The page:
In 2008, the Music Was Alive and Well

The Register Guard (Eugene, OR), January 2, 2009 | Go to article overview

In 2008, the Music Was Alive and Well


Byline: Serena Markstrom The Register-Guard

There is a certain rhythm to the entertainment scene here. Road warriors come to town year after year but never break into that 5,000-plus venue range. Eager newcomers attempting to build a name for themselves. And the locals plug away - their work often underappreciated.

Let's face it, we see our share of has-beens milking old fame. But there's enough to get excited about in those three categories, so I'll focus on them as I take a look back at some of the highlights in local entertainment this year.

I hope everyone has a resolution to discover some new music this year. Although I enjoy attending shows where there is little competition to see the stage, I never will cease to be amazed how long it takes people around here to get excited about a new artist.

I say: Take a chance and go see someone you've heard very little about. Continue the quest for new music even if you are out of college.

Best local releases

Jon Timm, lead singer and songwriter for Ingredients the Band, made me laugh when he said about his music: "People say, `It sounds like a normal CD I would listen to.'"

The group's "Cold Blooded, Warm Breaded" is not normal, per se, but it does sound good. On their sophomore album, Ingredients the Band swings from a somewhat melancholy "Work Another Day" to the infectious disco track "Groovy Groovy Man" to the charmingly wise "Wake Up Blind."

If you like fun, you should go buy this CD and go to all of the band's shows. Actually, that is also true for a few other of my favorites.

Yeltsin's "A Closer Walk With Yeltsin" is a fine rock album. Lead singer Jake Pavlak may not be the most engaging live performer, but his voice is appealing and he has become a decent lyricist.

Pavlak has a somewhat-shy approach to rocking. But Yeltsin has a secret performance weapon in drummer Jivan Valpey, who manages to ham it up from behind a drum kit.

Yeltsin also is great because its three core members are married with children, and (most of the time) all three hold other jobs. Yet they are dedicated enough to keep the band going with all the other forces of life pulling them somewhere else.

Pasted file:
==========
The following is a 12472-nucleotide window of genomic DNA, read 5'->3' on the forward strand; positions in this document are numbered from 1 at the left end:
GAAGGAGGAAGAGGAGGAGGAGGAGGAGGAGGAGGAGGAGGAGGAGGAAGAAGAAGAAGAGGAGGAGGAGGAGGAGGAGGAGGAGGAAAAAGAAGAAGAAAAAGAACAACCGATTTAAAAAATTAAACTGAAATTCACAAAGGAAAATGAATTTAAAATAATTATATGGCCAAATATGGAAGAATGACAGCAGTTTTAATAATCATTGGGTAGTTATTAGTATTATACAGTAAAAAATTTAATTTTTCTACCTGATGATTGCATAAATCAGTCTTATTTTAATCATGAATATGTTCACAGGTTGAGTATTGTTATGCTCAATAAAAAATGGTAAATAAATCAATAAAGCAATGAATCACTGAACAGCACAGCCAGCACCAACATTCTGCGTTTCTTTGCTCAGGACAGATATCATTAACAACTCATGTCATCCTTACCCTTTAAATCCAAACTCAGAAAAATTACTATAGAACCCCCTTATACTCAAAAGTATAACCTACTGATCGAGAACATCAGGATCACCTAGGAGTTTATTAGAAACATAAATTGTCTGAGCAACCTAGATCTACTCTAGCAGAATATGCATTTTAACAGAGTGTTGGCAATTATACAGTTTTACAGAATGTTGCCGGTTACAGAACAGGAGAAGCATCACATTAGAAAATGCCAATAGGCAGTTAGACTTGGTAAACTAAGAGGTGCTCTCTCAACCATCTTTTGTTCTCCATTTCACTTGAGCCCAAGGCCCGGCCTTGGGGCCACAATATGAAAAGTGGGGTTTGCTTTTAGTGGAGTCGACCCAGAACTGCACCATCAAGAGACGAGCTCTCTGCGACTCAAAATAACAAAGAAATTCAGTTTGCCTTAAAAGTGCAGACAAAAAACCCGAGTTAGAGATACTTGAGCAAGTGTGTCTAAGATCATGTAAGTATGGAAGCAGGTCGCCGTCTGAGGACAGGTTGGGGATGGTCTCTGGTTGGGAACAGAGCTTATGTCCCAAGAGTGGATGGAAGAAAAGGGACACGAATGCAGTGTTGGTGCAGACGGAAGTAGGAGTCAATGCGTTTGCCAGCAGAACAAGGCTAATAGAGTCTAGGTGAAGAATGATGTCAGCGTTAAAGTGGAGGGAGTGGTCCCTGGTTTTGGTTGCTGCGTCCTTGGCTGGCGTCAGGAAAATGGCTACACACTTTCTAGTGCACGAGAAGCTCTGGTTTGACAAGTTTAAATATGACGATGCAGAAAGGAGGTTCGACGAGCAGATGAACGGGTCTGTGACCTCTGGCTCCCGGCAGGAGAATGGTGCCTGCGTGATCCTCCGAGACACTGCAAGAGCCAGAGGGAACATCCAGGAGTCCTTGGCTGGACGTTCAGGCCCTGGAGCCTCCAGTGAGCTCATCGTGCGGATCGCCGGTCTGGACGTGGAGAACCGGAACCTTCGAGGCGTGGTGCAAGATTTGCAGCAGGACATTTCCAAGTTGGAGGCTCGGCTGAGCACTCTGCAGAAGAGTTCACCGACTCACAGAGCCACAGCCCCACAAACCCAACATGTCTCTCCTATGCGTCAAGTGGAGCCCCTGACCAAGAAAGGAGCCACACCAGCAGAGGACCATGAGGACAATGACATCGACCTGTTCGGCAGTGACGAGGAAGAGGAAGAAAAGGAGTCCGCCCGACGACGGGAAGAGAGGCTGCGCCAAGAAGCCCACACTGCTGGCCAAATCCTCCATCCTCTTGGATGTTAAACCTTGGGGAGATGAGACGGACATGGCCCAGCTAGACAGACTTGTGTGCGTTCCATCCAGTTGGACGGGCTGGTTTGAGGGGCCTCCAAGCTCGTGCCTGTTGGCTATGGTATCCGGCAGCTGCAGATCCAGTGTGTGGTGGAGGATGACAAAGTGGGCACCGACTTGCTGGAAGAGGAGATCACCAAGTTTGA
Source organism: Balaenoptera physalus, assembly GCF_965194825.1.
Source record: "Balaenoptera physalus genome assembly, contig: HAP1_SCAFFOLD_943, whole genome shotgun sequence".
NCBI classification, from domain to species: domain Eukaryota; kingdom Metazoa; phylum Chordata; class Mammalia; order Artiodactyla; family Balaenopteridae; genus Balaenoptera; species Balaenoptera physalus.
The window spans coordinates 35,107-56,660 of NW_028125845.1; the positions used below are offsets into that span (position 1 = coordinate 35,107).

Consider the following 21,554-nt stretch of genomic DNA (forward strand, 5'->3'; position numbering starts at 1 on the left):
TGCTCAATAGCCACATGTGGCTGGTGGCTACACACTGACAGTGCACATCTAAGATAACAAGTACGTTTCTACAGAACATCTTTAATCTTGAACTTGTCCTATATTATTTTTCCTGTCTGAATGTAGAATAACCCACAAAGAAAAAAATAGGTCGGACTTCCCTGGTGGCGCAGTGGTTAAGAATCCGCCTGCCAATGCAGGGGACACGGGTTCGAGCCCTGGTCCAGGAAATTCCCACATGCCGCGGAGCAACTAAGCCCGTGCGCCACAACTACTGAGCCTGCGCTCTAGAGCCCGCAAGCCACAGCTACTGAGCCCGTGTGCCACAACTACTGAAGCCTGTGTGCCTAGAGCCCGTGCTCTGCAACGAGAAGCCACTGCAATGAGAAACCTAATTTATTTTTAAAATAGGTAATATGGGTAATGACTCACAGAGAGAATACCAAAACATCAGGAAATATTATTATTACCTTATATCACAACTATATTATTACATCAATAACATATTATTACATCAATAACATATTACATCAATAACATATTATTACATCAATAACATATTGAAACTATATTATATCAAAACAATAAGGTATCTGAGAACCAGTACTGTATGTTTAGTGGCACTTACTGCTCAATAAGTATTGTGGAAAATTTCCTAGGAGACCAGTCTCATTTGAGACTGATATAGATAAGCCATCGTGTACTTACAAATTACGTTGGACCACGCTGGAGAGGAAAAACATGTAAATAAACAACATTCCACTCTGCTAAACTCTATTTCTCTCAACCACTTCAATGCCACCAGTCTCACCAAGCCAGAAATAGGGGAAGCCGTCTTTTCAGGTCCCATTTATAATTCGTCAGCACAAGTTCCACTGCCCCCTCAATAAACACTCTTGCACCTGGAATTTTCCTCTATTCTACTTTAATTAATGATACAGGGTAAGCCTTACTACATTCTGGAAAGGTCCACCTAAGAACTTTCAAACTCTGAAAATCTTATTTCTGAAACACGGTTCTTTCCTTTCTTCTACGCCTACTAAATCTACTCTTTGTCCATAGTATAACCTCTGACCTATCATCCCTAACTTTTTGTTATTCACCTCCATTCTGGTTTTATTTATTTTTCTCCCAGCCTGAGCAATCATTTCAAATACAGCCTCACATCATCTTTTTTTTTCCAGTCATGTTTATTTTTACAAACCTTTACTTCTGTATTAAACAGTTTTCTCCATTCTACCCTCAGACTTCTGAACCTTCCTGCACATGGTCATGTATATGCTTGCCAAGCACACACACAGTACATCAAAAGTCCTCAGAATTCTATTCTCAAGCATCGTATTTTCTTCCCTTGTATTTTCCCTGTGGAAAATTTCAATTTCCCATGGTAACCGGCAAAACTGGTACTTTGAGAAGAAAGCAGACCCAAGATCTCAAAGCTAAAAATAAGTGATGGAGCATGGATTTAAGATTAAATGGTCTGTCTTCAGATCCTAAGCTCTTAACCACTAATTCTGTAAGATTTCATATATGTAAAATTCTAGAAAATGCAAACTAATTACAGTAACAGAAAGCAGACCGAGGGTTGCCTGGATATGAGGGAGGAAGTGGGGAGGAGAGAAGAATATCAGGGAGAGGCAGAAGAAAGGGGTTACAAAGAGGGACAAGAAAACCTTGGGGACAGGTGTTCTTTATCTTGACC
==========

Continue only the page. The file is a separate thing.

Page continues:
A group that is now officially geographically challenged but also staying strong is Animal Farm, which released "The Unknown" this year. Members are scattered across three cities, but they keep bringing the goods.

Hip-hop is not my area of expertise, but I can recognize quality when I hear it. Animal Farm is a band of unusual charisma and spunk.

"The Unknown" has a few tracks I can't stand, but I took care of that by simply unchecking them in my iTunes library. One song that will stay in my rotation for a long time is "Ragtime Gal," for which the group members researched such 1920s slang as "the cat's pajamas."

Perhaps the antithesis of a four-MC, high energy hip-hip act full of guys in their 20s is bluesman Al Rivers, who also made my short list of favorite local releases. Rivers is a middle-age solo artist with an understated, self-deprecating delivery.

He's funny too. "Grumpy Old Man," from his release "Inside Out," makes me wish more people were into writing nonsense poetry.

Rivers' sound reminds me of some of my favorite paintings, which employ white space as well as color. His music is relaxing, but in no way lazy.

Best Portland releases

Two of the best albums from Portland artists that came my way this year have a surprising thing in common. Does anyone know the Stephanie Schneiderman/Mic Crenshaw connection?

Crenshaw recently played a meagerly attended free show at John Henry's. The size of the crowd did not befit the quality of album he was celebrating, called "Thinking Out Loud."

Aside from Atmosphere's "When Life Gives You Lemons ...," this is my favorite hip-hop album from 2008. The track "Follow Your Instincts" has a powerful and disturbing message, with expert production from Auditory Sculpture. …

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